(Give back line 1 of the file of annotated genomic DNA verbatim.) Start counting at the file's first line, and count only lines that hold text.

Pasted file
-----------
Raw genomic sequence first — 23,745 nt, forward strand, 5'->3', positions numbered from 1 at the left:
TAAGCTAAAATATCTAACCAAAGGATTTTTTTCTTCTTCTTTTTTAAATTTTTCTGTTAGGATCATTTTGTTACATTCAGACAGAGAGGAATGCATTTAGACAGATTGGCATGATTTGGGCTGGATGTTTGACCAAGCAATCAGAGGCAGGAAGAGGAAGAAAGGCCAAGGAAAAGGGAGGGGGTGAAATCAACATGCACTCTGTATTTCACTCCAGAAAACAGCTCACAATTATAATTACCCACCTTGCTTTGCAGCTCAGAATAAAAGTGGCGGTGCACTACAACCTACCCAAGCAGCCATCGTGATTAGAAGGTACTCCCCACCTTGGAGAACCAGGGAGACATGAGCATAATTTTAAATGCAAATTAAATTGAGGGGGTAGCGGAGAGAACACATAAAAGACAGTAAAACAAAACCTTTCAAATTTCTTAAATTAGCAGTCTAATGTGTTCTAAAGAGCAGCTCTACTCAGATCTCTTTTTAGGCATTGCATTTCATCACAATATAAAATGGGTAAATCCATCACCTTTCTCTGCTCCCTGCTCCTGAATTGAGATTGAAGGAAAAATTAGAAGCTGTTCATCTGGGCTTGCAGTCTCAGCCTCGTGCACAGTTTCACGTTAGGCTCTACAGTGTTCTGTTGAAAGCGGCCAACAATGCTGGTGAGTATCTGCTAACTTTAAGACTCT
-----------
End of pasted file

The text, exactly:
Raw genomic sequence first — 23,745 nt, forward strand, 5'->3', positions numbered from 1 at the left: